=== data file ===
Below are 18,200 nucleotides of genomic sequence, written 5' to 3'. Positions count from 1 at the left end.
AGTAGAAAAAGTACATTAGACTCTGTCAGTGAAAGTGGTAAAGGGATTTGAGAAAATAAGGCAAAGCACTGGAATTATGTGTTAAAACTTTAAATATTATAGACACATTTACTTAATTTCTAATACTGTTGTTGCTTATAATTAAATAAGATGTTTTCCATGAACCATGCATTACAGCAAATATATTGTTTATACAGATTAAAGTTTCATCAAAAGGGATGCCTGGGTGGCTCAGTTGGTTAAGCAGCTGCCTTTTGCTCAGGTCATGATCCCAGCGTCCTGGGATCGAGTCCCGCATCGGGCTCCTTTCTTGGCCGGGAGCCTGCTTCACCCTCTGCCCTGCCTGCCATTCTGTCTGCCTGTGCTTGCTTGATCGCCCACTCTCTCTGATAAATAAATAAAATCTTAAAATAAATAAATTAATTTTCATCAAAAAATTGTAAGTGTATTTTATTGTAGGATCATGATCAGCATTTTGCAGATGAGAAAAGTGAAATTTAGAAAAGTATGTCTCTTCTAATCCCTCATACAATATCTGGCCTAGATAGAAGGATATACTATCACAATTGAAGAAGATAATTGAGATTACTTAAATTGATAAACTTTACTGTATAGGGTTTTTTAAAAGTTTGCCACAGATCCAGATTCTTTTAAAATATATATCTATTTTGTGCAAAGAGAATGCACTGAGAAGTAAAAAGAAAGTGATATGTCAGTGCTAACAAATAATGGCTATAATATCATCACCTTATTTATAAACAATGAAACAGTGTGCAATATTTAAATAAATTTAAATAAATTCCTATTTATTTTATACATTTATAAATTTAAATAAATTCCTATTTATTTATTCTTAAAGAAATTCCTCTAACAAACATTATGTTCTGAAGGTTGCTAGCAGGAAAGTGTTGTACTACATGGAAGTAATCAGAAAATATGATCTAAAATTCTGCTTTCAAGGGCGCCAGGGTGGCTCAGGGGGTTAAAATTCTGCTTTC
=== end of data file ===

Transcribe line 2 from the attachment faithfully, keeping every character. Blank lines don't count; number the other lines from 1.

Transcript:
AGTAGAAAAAGTACATTAGACTCTGTCAGTGAAAGTGGTAAAGGGATTTGAGAAAATAAGGCAAAGCACTGGAATTATGTGTTAAAACTTTAAATATTATAGACACATTTACTTAATTTCTAATACTGTTGTTGCTTATAATTAAATAAGATGTTTTCCATGAACCATGCATTACAGCAAATATATTGTTTATACAGATTAAAGTTTCATCAAAAGGGATGCCTGGGTGGCTCAGTTGGTTAAGCAGCTGCCTTTTGCTCAGGTCATGATCCCAGCGTCCTGGGATCGAGTCCCGCATCGGGCTCCTTTCTTGGCCGGGAGCCTGCTTCACCCTCTGCCCTGCCTGCCATTCTGTCTGCCTGTGCTTGCTTGATCGCCCACTCTCTCTGATAAATAAATAAAATCTTAAAATAAATAAATTAATTTTCATCAAAAAATTGTAAGTGTATTTTATTGTAGGATCATGATCAGCATTTTGCAGATGAGAAAAGTGAAATTTAGAAAAGTATGTCTCTTCTAATCCCTCATACAATATCTGGCCTAGATAGAAGGATATACTATCACAATTGAAGAAGATAATTGAGATTACTTAAATTGATAAACTTTACTGTATAGGGTTTTTTAAAAGTTTGCCACAGATCCAGATTCTTTTAAAATATATATCTATTTTGTGCAAAGAGAATGCACTGAGAAGTAAAAAGAAAGTGATATGTCAGTGCTAACAAATAATGGCTATAATATCATCACCTTATTTATAAACAATGAAACAGTGTGCAATATTTAAATAAATTTAAATAAATTCCTATTTATTTTATACATTTATAAATTTAAATAAATTCCTATTTATTTATTCTTAAAGAAATTCCTCTAACAAACATTATGTTCTGAAGGTTGCTAGCAGGAAAGTGTTGTACTACATGGAAGTAATCAGAAAATATGATCTAAAATTCTGCTTTCAAGGGCGCCAGGGTGGCTCAGGGGGTTAAAATTCTGCTTTC